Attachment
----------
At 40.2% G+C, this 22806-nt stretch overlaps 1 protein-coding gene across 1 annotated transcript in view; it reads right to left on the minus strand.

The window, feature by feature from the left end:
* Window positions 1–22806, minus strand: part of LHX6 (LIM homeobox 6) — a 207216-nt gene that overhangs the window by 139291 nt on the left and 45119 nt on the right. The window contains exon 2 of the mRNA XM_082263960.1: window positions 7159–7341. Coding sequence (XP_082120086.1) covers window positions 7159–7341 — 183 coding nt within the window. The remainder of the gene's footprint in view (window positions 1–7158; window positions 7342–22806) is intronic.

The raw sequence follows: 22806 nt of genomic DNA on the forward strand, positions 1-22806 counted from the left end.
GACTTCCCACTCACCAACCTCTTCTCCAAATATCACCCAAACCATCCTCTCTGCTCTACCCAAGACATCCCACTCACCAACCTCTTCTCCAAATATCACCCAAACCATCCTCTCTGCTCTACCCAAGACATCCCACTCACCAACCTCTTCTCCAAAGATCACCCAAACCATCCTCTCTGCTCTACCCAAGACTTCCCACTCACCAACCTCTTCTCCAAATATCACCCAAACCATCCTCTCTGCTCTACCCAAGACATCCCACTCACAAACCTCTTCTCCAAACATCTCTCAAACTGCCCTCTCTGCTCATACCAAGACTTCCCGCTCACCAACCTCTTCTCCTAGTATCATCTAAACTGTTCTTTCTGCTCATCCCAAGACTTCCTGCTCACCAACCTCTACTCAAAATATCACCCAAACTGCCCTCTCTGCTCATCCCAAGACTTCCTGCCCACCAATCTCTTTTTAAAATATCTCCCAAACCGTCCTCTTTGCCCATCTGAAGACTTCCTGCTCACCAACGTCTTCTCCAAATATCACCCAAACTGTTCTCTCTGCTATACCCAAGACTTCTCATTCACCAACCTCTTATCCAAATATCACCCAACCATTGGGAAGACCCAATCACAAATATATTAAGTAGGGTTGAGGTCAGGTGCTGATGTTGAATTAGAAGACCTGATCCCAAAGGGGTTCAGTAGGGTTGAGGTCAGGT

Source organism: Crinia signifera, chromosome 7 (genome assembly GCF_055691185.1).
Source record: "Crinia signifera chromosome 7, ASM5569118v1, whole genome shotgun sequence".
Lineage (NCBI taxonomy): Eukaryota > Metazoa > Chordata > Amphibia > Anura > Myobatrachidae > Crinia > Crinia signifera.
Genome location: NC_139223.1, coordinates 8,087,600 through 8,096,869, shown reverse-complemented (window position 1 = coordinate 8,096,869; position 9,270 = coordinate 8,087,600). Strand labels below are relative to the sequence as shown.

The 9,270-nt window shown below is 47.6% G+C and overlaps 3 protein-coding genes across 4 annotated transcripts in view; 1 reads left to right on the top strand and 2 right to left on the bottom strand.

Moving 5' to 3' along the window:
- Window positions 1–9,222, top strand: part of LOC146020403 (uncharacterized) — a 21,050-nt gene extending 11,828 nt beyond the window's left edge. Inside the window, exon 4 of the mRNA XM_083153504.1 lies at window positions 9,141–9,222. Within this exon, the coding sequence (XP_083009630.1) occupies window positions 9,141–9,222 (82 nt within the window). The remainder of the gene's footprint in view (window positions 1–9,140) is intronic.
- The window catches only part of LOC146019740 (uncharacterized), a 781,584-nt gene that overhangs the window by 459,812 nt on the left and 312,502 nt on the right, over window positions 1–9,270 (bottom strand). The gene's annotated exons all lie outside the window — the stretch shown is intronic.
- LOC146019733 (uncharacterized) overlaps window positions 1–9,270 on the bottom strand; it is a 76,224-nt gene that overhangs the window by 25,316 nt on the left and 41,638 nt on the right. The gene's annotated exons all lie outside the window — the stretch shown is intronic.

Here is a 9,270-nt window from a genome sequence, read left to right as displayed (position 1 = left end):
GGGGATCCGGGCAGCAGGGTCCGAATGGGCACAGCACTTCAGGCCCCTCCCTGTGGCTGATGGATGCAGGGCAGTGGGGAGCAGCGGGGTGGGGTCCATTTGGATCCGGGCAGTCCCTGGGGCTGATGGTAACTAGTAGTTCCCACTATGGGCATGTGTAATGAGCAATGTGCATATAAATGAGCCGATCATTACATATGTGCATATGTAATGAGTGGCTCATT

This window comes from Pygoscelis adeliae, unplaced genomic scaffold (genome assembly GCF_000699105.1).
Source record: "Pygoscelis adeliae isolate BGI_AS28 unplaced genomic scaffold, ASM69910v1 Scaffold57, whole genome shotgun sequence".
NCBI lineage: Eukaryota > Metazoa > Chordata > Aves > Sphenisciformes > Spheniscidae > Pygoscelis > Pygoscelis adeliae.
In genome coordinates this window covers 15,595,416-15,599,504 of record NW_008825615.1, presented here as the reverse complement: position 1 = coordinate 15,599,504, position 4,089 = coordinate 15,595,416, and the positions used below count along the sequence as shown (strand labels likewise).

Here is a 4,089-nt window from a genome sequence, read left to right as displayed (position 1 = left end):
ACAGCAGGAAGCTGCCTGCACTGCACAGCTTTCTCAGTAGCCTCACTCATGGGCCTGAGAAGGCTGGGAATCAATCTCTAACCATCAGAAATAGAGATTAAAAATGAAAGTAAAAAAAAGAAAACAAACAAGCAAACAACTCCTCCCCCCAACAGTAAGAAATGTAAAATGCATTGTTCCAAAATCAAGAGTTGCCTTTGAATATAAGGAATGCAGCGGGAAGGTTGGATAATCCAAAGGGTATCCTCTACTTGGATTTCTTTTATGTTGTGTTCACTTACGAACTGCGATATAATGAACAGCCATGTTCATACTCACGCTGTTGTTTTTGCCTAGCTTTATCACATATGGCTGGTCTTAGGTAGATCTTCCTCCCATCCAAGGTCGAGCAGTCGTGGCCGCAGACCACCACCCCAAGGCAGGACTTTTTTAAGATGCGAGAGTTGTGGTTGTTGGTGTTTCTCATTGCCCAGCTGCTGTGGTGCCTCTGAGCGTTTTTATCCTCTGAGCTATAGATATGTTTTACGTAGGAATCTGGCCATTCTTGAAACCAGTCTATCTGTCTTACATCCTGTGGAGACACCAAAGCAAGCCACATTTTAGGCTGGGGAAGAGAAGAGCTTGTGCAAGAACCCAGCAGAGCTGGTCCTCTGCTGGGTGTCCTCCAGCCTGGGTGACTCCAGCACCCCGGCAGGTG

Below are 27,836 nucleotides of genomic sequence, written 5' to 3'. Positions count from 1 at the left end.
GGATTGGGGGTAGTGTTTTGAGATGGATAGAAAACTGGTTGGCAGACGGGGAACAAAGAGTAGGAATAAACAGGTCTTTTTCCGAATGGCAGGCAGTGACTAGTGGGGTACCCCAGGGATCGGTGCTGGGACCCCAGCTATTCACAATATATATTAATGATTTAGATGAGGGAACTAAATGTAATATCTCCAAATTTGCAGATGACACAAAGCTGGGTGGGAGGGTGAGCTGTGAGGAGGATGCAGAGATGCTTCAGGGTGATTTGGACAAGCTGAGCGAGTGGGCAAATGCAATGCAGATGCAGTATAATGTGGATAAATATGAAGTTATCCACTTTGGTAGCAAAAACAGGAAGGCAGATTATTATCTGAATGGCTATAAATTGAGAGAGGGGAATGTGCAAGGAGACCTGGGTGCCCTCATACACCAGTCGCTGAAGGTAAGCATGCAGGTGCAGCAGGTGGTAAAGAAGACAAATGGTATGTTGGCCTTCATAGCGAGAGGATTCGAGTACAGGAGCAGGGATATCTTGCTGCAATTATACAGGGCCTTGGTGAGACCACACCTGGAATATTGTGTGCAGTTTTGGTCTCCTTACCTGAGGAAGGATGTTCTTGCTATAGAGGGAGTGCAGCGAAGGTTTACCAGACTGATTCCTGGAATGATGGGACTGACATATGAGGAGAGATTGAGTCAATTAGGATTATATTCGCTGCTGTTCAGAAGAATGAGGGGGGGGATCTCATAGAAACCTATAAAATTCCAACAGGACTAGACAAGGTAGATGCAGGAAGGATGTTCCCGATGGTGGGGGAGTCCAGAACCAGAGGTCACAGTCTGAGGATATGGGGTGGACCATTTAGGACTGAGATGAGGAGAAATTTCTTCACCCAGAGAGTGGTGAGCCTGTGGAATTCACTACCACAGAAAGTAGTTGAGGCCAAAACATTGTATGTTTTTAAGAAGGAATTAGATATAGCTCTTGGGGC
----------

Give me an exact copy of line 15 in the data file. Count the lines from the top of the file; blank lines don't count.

Here is a 9,270-nt window from a genome sequence, read left to right as displayed (position 1 = left end):